Resilient Praxis is a new series of blog posts here on Out of the Chancel, exploring “Pastoral Theology in the wake of a pandemic”.
In the middle of a crisis it is difficult to reflect effectively. We are learning and adapting in ‘real time’. There will be time, in the months and years ahead, to tidy up this work of reflecting and learning. To trim the edges and plump up the middles.
But for now, pastoral care is still happening. Ministry is still happening. In fact we never stopped. And so these posts will give some space for reflection on what has been, what is, and what is to come. Not tidy, packaged praxis. But praxis that is rough around the edges. Praxis that hasn’t stopped. Praxis that will get us through. Resilient praxis.
The lovely people of Timperley Parish might be fed up of hearing me use this phrase! It’s one I used early on in the pandemic, quoting Leo Varadker: to be together… we have to be prepared to stay apart”
Together; apart is a motif that has stayed with my preaching and reflections through this pandemic. It describes so much our scattered life – each of us within our various bubbles, but still networked together through friendship and prayer.
Back in March, as the church buildings were closed and our gathered, in-person worship ceased, as a church we found ourselves in a time of turmoil and disorientation. We found ourselves asking some very difficult questions about our identity and our practice – who were we, and how could we continue to be – without the means to meet regularly together for worship and friendship and to help one another out?
But amidst the turmoil, we mobilised. Networks of phone contact were set up, we all had a crash course in new technology, and we found new ways to interact. Through this time new friendships were made, many of us found new ways to help out our neighbours, and many people felt connected to the life of the parish in new ways and different ways. We shopped for one another, supplied medicines to doorsteps, and deepened friendships by waving through windows.
Seeing us operate as a Church in this new way brought me a deep sense of joy. It seemed as if, in all of our loss and in everything we were missing, we found new ways to BE the Church – and many of these new ways of operating seemed to me to say much about the radical, inclusive love of God for every person.
In effect, we were doing the tasks for which we have been called, it felt like we had found our purpose and our identity in this new way of being – and although none of this was new for some of us, for others of us it was new, and for all of us it meant going about it in new ways.
Meanwhile, the cogs of the Church of England have been turning, and in recent weeks I have seen an emerging, strengthening emphasis on the ministry of every person. It has been present for years, of course. But it is currently being heard and received in fresh ways. Perhaps a case of ecclesiology imitating life, perhaps an acceleration of what so many of us have fought so long for: an understanding of church that goes far beyond what we do when we gather for an hour on a Sunday morning.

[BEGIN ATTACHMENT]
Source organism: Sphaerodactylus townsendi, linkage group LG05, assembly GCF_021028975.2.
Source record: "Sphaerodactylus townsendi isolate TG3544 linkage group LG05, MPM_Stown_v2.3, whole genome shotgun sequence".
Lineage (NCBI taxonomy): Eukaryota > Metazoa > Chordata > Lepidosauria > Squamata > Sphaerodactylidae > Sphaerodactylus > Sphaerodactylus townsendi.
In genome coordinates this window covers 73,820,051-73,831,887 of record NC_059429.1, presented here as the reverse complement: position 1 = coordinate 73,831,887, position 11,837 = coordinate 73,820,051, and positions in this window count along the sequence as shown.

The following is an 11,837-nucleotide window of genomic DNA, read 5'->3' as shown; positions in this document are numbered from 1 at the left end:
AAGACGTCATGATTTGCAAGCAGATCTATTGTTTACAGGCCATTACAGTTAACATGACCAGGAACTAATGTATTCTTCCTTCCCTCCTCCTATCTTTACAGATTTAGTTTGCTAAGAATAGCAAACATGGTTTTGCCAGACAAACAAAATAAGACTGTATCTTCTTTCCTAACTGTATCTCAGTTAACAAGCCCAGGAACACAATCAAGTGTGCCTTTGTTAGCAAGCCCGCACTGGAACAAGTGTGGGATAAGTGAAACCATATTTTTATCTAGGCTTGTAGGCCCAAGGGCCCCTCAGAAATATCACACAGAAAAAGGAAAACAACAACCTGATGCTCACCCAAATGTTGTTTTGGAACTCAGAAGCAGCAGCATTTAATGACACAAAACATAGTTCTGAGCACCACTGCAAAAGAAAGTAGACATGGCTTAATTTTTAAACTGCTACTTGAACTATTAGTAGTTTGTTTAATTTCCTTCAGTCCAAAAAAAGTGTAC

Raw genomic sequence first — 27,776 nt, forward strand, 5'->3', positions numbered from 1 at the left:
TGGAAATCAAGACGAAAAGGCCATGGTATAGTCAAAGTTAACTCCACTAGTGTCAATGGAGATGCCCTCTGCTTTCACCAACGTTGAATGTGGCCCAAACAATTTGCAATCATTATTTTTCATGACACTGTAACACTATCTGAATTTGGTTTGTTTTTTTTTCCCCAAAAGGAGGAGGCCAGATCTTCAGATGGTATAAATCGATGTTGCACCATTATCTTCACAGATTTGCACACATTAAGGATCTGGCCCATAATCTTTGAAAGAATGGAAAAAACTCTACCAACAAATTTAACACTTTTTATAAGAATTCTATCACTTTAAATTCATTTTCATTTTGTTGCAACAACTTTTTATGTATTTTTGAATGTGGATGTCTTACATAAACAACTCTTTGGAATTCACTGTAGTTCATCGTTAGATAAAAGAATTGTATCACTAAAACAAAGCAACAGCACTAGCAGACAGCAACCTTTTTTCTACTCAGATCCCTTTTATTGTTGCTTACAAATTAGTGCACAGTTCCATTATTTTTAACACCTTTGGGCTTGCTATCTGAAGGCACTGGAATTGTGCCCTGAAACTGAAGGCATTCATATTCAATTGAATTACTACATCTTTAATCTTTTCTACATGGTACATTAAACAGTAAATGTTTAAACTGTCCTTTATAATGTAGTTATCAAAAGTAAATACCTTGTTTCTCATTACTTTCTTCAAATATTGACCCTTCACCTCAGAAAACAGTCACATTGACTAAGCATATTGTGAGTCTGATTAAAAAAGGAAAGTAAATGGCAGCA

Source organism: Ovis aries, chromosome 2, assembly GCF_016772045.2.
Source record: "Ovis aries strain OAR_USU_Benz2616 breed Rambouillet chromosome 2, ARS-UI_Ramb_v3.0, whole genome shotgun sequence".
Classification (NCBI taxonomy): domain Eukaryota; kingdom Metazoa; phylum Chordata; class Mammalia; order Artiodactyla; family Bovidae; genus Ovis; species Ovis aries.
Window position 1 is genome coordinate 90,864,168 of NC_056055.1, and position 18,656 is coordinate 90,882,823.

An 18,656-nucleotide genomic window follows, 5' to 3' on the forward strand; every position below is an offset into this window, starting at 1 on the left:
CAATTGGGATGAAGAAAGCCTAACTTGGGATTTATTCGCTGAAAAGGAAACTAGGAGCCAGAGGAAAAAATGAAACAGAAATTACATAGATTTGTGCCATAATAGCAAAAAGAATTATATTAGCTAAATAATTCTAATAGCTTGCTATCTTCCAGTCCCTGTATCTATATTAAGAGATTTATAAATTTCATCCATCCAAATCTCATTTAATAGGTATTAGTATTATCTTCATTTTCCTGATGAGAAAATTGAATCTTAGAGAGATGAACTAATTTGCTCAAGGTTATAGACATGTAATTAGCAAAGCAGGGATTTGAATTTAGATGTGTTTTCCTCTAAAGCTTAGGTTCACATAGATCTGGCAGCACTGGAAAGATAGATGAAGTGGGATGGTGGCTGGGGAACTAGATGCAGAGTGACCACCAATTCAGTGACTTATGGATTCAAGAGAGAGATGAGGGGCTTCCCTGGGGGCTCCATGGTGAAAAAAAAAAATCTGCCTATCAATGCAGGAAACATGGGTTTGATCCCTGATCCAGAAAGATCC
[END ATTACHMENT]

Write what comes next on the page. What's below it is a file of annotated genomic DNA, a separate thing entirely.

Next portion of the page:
Church is not about, and was never about, what we did for an hour on a Sunday morning. We’ve said this together often enough, and we’ve lived it out, in part. Being the Church is about being the church in every sphere of life: in gathered worship, in the home, and out in our workplaces and volunteer spaces, and in the shops and parks and everywhere else that we spend our time.
And perhaps the gift of this time is that we have had to redress something in our church life that has been off balance for so long. Where before March we placed so much energy and time into what happens inside our buildings on a Sunday morning, now we find ourselves living, as the Church, in the other spaces that we inhabit through the week. And that includes online spaces, as we interact, connect and pray with one another in new and different ways.
Social distancing won’t last forever. But when it passes, we will be all the poorer if the experience of these days does not change us radically and significantly. There will be no going back to normal. Because normal was, in part, incomplete. And we will still be incomplete, of course – but the Christian life is one of deepening in wholeness and growing in faith. We do not remain unchanged.
Together; apart. I am coming to see this motif not as one for a time of pandemic, but one for discipleship in a post-Covid world. It is not a new idea to state that our time together – in worship, fellowship, and prayer – resources our time apart. And yet we are being shaped profoundly as we come to see that our gathered model of church is so far from being the full image of the Church of God.
We are being formed for something new: something radical. And a first step has to be that when we talk about our church life, we don’t imagine what we do on a Sunday morning, but how we live in every other hour of the week.
This Covid season is teaching us, acutely and painfully, how to be the church – together apart. I have come to hope that we will find a way to continue in this, so that into the future our times together enrich our times apart. I have come to hope that in our times apart we know we are as much God’s agents in the world as in the hour we spend together for worship. I have come to pray that the “apart” will be seen as equal to the “together” in the shaping of our ecclesiology.
Together; apart. Not a sickness anymore, but a cure. It took a pandemic to teach us. There has been loss and grief along the way. But emerging, phoenix-like from the ashes of before, is a church which may be more whole, more inclusive, and ready to share the love of Jesus in a post-Corona world.